Working with a variety of soils to create a stable mass, the Mississippian people built major earthworks at the Angel site. The community covered about 100 acres and included thirteen mounds near the Ohio River; some of these mounds were built for cosmological purposes. In addition to the mounds, the Mississippians constructed structures and a defensive palisade (stockade]] made of wattle and daub with 12-foot walls and punctuated with bastions; this settlement was the largest-known town of its time in. Scholars believe the town may have had as many as 1,000 inhabitants at its peak, which Indiana archeologist Glenn Albert Black estimated to be about 200 households. Archaeologists believe that the Angel community existed from around AD 1100 to around AD 1450, although estimates for the site vary from AD 1000 to AD 1600. Carbon dating of the community indicats its existence as early as AD 1200 and as late as AD 1500; the Mississippian people abandoned the Angel site long before European contact.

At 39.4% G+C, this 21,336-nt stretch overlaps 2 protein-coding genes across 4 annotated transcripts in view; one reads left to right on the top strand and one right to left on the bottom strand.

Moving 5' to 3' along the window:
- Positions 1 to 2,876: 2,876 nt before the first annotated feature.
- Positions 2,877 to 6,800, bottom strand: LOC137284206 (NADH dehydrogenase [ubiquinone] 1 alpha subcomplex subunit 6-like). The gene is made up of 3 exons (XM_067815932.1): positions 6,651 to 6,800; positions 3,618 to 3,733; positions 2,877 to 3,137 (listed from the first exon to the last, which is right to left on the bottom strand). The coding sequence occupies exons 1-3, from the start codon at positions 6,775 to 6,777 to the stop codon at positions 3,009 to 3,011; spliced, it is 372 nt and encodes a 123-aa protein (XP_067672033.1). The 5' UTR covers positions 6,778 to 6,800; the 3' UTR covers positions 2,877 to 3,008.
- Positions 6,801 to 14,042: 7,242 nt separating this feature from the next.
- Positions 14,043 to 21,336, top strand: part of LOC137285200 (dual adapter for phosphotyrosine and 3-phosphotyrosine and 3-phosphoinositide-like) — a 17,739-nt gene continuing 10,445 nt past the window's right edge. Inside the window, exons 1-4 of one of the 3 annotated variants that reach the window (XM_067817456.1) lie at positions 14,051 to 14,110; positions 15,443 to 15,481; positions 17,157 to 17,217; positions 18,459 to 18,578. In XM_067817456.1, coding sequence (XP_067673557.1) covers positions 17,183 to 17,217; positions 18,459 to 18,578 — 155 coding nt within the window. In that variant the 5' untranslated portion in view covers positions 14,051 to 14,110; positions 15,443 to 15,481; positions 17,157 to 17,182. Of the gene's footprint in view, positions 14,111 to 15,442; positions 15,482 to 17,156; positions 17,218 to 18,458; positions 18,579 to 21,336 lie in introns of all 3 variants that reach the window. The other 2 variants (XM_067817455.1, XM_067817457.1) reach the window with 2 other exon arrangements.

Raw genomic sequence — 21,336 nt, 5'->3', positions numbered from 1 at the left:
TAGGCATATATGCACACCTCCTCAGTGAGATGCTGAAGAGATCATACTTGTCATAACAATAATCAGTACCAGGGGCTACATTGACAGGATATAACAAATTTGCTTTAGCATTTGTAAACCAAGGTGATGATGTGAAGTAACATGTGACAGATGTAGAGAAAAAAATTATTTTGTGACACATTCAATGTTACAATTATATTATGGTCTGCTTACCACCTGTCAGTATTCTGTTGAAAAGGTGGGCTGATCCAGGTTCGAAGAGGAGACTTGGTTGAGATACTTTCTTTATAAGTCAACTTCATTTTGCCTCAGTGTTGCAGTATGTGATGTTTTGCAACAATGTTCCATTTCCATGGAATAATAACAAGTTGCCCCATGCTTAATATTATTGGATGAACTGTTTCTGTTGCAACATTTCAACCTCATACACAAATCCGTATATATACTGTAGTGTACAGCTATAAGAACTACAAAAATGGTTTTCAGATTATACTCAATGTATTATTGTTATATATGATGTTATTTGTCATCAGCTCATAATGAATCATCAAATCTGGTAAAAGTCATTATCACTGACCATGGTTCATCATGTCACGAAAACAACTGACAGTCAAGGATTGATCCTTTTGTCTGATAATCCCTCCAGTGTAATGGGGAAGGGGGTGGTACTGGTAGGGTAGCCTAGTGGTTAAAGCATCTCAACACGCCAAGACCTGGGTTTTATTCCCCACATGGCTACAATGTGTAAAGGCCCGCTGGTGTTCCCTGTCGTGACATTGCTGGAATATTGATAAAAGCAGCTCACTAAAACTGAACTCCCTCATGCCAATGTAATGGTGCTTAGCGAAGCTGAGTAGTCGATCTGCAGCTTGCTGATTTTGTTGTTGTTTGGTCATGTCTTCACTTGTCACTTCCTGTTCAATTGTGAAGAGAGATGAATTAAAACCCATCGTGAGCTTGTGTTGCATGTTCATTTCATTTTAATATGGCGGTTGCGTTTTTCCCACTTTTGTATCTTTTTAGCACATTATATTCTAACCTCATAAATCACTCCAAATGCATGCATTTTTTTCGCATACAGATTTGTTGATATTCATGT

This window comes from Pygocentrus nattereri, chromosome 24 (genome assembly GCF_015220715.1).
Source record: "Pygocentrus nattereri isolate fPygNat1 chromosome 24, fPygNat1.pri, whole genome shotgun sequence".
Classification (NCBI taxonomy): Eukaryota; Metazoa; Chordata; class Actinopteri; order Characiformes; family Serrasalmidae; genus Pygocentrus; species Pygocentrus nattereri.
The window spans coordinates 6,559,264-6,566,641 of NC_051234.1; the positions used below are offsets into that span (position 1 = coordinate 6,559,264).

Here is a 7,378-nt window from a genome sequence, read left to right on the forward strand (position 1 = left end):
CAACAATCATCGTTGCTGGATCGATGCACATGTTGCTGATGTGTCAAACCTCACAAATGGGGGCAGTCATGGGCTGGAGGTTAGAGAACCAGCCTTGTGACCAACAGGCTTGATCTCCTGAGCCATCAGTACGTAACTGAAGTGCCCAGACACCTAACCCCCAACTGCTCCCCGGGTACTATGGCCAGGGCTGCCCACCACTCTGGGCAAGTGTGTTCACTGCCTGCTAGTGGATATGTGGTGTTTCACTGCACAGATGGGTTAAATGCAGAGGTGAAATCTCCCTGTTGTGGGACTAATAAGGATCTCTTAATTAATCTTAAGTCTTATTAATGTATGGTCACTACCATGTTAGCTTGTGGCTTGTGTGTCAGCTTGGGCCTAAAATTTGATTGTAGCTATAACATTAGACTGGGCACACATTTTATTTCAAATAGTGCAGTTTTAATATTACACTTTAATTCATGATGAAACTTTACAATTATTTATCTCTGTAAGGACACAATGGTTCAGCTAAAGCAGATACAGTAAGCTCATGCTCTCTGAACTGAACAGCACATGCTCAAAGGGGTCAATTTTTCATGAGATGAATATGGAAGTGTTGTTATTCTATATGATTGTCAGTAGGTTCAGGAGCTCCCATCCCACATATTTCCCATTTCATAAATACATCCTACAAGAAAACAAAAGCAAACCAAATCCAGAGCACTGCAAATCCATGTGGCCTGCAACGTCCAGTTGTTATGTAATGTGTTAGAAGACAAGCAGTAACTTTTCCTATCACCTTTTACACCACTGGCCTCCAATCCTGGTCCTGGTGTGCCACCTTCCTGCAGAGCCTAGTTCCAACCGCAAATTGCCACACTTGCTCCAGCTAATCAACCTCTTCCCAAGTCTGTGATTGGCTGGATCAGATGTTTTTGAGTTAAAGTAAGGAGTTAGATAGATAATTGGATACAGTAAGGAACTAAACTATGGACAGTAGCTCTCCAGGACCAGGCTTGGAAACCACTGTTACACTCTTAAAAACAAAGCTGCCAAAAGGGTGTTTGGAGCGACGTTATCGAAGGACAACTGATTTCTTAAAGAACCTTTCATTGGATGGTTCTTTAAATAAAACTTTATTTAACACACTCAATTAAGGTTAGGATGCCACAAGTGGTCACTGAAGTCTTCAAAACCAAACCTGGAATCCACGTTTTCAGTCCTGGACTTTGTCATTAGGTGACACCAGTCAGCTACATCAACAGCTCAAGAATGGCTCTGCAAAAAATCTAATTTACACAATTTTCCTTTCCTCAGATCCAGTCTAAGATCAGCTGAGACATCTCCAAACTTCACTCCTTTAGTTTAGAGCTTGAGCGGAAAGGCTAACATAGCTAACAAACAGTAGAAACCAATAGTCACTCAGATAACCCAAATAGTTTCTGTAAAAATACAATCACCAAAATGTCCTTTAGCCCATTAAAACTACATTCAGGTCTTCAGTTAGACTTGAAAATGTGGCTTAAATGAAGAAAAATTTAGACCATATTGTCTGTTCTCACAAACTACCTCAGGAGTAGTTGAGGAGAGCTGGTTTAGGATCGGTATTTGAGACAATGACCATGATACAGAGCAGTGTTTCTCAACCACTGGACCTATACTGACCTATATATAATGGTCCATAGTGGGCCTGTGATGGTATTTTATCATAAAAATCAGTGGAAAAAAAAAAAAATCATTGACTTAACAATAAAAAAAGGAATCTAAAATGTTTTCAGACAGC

Elkville is a village in Jackson County, United States. The population was 928 at the 2010 census, down from 1,001 at the 2000 census; as of 2018 the estimated population was 871. The village was named for the elk. Harmon P. Burroughs and Illinois state representative, lived in Elkville. Elkville is located in northeastern Jackson County at 37°54′39″N 89°14′7″W. U. S. Route 51 runs through the center of the village, leading north 7 miles to Du Quoin and south the same distance to De Soto. Carbondale is 13 miles south of Elkville via US-51. According to the 2010 census, Elkville has a total area of 0.765 square miles, of which 0.76 square miles is land and 0.005 square miles is water. As of the 2000 United States Census, there were 1,001 people, 400 households, 289 families residing in the village; the population density was 1,305.6 people per square mile. There were 455 housing units at an average density of 593.5 per square mile. The racial makeup of the village was 95.00% White, 2.90% African American, 0.80% Native American, 0.20% from other races, 1.10% from two or more races.